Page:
Throughout the years, a significant number of developments have rapidly changed the way HR works, as the society, government, culture, technology, communications and the legal landscape transformations impact employers and the workplace. Based on the latest survey report from over 800 human resource professionals have shown that the most critical challenge in the year 2019 is the search for high-quality applicants (64%).

According to Beth Zoller, XpertHR legal editor “Employers are having an increasingly difficult time finding people with the right skills. With today’s low unemployment rate, workforce planning is, and will likely continue to be, a major concern for HR and one that requires creative and strategic planning and development.”

Other challenges related to workforce planning are:
  • 52% of respondents were very or extremely challenged by ensuring employees and supervisors have the necessary skill sets now and for future responsibilities.
  • 49% were very or extremely challenged when it came to increasing employee engagement, morale and satisfaction.
  • Retaining employees were very or extremely challenging for 50% respondents.
  • 47% were very or extremely challenged by managing performance and providing professional development opportunities.
  • 43% viewed aligning the talent retention strategy with business objectives as very or extremely challenging.
  • Handling employee mergers and acquisitions was very or extremely challenging to 40% respondents.
  • 34% considered managing layoffs and the need to downsize as very or extremely challenging.

To effectively manage and plan its workforce, an employer will need to ensure it has employed suitable people for the right jobs at the right cost in order to be successful in a global and competitive marketplace. Key stakeholders and members of management should evaluate the different circumstances influencing the employer’s business and reshaping its workforce as well as the organisation’s short and long term goals.

With respect to hiring, an employer should:
  • Emphasise on searching for industry experience, but also focus on the skills, competencies and talent that individuals can bring to the organisation.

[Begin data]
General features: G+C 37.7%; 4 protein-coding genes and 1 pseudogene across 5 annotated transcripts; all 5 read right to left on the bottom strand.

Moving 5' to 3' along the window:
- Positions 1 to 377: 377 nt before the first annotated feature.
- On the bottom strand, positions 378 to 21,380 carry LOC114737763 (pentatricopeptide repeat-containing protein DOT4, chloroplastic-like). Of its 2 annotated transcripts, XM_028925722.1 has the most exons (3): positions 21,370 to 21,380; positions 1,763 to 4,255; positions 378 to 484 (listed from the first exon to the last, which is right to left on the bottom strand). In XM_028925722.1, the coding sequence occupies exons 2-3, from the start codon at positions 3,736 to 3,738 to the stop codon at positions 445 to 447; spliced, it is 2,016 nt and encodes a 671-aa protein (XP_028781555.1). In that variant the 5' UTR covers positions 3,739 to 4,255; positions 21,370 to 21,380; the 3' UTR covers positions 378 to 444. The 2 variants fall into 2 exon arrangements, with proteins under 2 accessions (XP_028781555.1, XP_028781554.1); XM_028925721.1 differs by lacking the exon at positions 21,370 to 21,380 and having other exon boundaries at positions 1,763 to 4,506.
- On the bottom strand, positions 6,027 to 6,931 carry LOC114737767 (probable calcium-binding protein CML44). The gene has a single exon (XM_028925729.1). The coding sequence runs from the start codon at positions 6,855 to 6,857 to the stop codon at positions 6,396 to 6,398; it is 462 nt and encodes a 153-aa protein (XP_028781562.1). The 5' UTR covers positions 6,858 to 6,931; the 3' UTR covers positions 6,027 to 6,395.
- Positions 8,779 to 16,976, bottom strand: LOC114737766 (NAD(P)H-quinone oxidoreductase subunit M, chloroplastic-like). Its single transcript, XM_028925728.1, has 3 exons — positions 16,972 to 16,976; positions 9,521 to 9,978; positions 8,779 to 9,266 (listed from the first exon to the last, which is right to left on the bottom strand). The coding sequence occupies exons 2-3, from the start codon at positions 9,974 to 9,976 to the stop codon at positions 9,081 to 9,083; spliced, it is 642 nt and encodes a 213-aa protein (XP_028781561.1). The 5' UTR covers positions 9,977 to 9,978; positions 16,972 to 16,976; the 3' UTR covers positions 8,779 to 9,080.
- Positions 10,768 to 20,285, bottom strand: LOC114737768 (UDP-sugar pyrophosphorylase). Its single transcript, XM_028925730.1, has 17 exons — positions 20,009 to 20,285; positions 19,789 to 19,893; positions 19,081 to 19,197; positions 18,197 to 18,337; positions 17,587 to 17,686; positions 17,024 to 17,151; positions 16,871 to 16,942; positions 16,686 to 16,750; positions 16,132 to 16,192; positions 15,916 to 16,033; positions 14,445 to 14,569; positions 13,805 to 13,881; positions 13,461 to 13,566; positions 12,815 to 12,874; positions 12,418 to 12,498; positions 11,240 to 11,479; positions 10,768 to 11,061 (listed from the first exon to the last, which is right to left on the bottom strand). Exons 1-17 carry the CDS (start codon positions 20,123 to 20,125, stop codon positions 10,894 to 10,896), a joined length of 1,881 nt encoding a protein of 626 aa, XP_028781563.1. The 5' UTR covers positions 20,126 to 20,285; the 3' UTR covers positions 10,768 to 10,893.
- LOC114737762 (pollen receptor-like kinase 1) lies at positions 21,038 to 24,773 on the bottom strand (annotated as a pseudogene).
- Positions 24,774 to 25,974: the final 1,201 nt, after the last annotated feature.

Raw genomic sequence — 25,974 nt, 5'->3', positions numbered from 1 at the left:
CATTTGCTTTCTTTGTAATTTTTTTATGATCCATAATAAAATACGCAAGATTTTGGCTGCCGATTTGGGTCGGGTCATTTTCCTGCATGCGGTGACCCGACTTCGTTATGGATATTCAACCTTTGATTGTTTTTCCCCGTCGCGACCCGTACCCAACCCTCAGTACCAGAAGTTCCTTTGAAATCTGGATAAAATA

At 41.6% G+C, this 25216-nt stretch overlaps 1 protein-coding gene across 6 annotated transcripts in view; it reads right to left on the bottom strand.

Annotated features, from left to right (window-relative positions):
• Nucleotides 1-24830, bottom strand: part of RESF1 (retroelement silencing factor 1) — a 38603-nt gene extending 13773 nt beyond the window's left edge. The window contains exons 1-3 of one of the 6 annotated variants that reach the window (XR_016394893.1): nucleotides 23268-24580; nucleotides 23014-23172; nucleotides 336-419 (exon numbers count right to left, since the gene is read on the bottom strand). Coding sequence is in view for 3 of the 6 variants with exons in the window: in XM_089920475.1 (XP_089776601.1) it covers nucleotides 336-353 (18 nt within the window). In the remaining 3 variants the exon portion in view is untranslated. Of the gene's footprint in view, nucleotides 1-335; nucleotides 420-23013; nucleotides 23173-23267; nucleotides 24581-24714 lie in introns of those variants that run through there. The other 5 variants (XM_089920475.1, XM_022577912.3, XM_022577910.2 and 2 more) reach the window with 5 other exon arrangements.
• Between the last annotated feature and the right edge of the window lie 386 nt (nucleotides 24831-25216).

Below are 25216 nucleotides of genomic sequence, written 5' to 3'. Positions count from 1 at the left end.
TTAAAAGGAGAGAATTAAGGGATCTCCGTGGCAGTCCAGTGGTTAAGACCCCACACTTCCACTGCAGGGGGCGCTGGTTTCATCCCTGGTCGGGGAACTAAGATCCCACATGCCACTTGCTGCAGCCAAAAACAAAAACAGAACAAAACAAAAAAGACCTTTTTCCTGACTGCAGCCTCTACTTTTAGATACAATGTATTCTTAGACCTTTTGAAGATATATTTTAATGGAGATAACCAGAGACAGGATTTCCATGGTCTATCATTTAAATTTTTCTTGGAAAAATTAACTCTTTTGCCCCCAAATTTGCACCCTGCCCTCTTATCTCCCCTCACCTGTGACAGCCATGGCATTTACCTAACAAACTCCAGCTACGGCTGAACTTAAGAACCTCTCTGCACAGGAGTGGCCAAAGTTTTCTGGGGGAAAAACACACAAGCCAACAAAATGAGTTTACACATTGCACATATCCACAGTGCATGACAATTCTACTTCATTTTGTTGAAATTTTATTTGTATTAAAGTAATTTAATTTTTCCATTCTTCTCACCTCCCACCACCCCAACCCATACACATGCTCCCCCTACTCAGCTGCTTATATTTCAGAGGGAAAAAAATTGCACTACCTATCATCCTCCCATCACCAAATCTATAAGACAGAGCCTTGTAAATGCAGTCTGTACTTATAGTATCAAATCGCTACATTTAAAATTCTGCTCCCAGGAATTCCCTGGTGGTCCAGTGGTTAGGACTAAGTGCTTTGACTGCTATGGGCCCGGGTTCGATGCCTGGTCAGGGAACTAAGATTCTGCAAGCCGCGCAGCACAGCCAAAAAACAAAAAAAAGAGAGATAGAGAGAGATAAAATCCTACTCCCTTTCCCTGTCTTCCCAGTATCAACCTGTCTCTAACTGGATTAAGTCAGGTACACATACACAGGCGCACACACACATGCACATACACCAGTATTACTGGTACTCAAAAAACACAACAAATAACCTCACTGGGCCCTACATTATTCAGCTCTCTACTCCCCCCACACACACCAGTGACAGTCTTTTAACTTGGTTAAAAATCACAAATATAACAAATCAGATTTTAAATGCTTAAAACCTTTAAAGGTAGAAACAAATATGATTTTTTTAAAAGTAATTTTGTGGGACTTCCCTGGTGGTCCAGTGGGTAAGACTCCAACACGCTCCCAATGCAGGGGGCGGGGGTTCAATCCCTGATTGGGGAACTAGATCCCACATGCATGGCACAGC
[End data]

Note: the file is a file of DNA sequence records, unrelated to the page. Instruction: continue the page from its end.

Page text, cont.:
• Consider whether gig and contract workers may be employed.
  • Understand how technology and mobile applications can assist with recruiting.

In regards to the training, employers should emphasise on professional development and establishing long-term skills in addition to providing leadership, support and mentoring opportunities to individuals who may be ready for promotion. With respect to performance management, an employer should consider who, when and how frequent performance review should be arranged and be clear on what the purpose will be. It is also essential to critically evaluate employee retention and engagement.

If an employer is losing employees it should try to understand. Take initiatives to actively gather feedback from through information meetings or employee satisfaction surveys as this will provide the solution to improvements as the employer need to make.

When it comes to employees departing the organisation, an employer needs to consider retirement options and what packages and benefits to offer in addition to determining who will replace retiring workers.

Workforce planning will likely continue to be a major challenge for HR, requiring creative and strategic planning as the workforce continue to develop. Data analytics can be a viable tool to measure and evaluate progress. It allows users to understand where and how an employer should prioritise its efforts as well as to reduce costs.

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You Jing is a content writer who writes career and lifestyle contents to inspire job seekers and employers alike on their journey to work-life balance, empowerment and transformation in their career path.

Reach me at youjing@jobstore.com

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